Around 14 months Levi had a fall down the stairs.  It was far more traumatic for me then for him I believe, but looking back now I’m thankful for it because of that fall I had been watching Levi very carefully. While giving him a bath one night I noticed a bulge under his right shoulder blade.   Fear washed over me & I just remember screaming for my husband & saying “is that his spine?”  No surely not we decided it had to be an enlarged muscle. After all Levi had already had an X ray & if something as serious as his spine was the issue  surely his pediatrician would have noticed by now!  I massaged it every night & by his 15 month check up it was still there.  It was the last on my list of questions for the pediatrician & Levi had to have been running around the office for at least 20 minutes in only his diaper before we got to it.   That day is burned into my mind, his pediatrician reaching out & poking at the bulge, her face turned white as she finally “saw Levi” not just another patient. She said he’s going to need some X rays & maybe an ultra sound.  The pediatrician called with the X ray results showing a 25 degree spinal curve (lying down).  I asked the most important question I could think of “What does this mean for Levi’s future?”  She said she had never seen it in a child this young & hoped it had been found in time before it became “disfiguring or disabling.”  I broke out into tears.  She offered as comfort that if the X rays hadn’t shown anything the next step would have been to ultra sound the area for a tumor….at least it wasn’t a tumor she said.  I broke. We switched doctors & have never heard from her again.

We were referred to a top notch pediatric orthopedic doctor at the local children’s hospital.  He ordered another set of X rays & evaluated Levi at a 20 degree curve with a 17 RVAD  (standing) & said that he had an 80%chance of being in the resolving group.  We left feeling very positive. We “watched & waited” for about 2 ½ months. During this time we again noticed the popping in Levi’s left shoulder.  At his follow up visit the X rays revealed that Levi’s curve had progressed to somewhere between  29 – 35 degrees with a 25 RVAD.  Levi was given a progressive diagnosis & an MRI was ordered.  The MRI came back clear & our doctor immediately moved on to discussing treatment options with us.  Bracing was thrown out immediately as the doctor didn’t believe it to be very effective  in actually correcting a curve & recommended casting  for this age if we were pursuing treatment at this point.  This doctor was so open & honest with us about his recourses & experience in treating infantile scoliosis.  He was willing to cast Levi in a matter of weeks, but the decision was ultimately ours.  I hold this man in such high regard for answering honestly the most important question I could now think of… “What would you do if this was your son?”  He didn’t speak for awhile and finally said, “ If it were my son I would take him to Dr. D’Astous at Shriner’s SLC. Casting is what he does.”   I now knew this is where we needed to go as my research online had lead me to ISOP & Heather who had given us the same information.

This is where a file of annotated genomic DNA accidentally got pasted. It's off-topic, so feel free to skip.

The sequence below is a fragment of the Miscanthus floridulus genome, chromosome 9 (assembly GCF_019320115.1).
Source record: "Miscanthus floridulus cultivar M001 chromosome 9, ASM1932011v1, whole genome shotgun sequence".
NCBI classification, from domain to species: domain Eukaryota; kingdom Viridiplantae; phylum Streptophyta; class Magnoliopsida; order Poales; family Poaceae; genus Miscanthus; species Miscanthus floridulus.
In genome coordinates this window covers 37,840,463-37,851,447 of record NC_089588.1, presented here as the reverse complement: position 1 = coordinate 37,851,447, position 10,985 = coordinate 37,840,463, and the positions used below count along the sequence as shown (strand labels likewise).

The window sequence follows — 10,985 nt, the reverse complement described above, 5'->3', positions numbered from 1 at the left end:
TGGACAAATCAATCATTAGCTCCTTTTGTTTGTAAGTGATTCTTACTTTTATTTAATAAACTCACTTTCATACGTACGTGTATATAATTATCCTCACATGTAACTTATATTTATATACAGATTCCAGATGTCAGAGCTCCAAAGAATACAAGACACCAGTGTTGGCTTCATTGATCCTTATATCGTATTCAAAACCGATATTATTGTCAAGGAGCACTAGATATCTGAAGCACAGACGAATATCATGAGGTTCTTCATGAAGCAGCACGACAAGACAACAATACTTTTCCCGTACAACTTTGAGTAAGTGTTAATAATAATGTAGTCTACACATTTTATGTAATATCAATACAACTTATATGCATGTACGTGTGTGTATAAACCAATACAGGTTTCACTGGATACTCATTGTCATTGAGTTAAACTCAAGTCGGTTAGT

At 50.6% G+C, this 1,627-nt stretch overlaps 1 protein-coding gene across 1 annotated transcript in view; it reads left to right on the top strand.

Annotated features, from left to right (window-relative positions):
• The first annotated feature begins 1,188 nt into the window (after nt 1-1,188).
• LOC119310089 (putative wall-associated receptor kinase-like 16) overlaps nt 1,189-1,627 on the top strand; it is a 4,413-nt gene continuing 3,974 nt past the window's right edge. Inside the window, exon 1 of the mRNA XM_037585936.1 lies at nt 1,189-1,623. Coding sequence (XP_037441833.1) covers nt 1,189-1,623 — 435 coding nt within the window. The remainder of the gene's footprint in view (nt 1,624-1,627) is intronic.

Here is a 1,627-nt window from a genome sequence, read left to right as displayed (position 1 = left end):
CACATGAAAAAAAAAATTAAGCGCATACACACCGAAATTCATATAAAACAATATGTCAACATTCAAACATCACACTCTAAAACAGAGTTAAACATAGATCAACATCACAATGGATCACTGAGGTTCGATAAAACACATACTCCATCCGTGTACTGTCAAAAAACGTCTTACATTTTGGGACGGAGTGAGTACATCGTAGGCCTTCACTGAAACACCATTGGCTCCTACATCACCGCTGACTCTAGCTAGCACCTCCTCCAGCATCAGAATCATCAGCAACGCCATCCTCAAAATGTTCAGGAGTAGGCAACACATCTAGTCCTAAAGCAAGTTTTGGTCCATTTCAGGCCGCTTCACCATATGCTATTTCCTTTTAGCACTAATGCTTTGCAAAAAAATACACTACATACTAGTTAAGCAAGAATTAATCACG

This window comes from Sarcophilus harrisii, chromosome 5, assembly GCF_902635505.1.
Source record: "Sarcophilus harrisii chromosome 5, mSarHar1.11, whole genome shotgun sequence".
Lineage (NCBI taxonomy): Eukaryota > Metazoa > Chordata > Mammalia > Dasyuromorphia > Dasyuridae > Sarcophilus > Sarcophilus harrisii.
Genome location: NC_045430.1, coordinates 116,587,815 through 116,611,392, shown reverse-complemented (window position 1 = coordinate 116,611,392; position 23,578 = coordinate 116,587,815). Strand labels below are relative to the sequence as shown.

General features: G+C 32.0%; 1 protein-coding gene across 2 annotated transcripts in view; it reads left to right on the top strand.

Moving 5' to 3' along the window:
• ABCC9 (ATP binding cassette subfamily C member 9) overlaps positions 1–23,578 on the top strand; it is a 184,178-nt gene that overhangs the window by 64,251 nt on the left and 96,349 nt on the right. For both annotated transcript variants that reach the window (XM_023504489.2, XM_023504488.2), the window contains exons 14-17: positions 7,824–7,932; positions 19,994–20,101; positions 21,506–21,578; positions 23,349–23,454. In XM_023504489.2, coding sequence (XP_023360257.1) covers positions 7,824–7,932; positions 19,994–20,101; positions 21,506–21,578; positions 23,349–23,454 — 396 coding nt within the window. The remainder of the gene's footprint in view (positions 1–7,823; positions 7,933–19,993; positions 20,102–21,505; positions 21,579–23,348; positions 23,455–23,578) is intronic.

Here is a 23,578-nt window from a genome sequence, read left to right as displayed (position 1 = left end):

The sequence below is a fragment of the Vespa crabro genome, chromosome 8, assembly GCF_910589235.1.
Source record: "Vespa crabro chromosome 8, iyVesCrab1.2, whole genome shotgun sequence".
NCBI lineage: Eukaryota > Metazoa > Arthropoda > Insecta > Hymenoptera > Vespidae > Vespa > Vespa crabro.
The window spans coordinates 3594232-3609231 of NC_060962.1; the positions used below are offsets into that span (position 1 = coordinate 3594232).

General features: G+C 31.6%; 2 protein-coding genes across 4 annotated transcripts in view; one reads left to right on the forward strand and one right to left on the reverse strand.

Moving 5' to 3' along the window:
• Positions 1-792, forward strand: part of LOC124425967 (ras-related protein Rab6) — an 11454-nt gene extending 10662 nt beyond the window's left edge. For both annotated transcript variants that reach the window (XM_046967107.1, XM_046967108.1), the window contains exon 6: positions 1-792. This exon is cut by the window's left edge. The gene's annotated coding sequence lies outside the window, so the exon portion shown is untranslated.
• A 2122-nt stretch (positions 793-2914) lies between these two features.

A little over a month later Levi was casted at 20 months of age.  He is now doing fabulous!  X rays pre cast at SLC showed Levi’s curve to be “C” shaped at 31 degrees with 15/20 degrees of rotation & 10 RVAD. The post cast X rays showed Levi being held at 16/17 degrees with no rotation!  His 2nd cast  had him holding steady at around the same numbers which was the expectation before he was ever casted.  Levi is currently in his 3rd cast & down to about 15 degrees with no rotation in cast.  Currently we are expecting to do one more cast & then try out bracing. We have noticed periods of more popping while in his casts, but the doctors are not concerned about it nor are they sure it is related to his scoliosis…. My “mommy gut” tells me it happens with growth spurts.  His appetite doubled post cast & he actually gained 4 lbs and 1 inch in the nine weeks he wore that first cast.  Levi enjoys running & playing as much as ever. He loves match box cars, going to basketball games, & macaroni and cheese.  Thanks to the amazing team at Shriner’s SLC we are now very optimistic about Levi’s future & look forward to one day putting this behind us.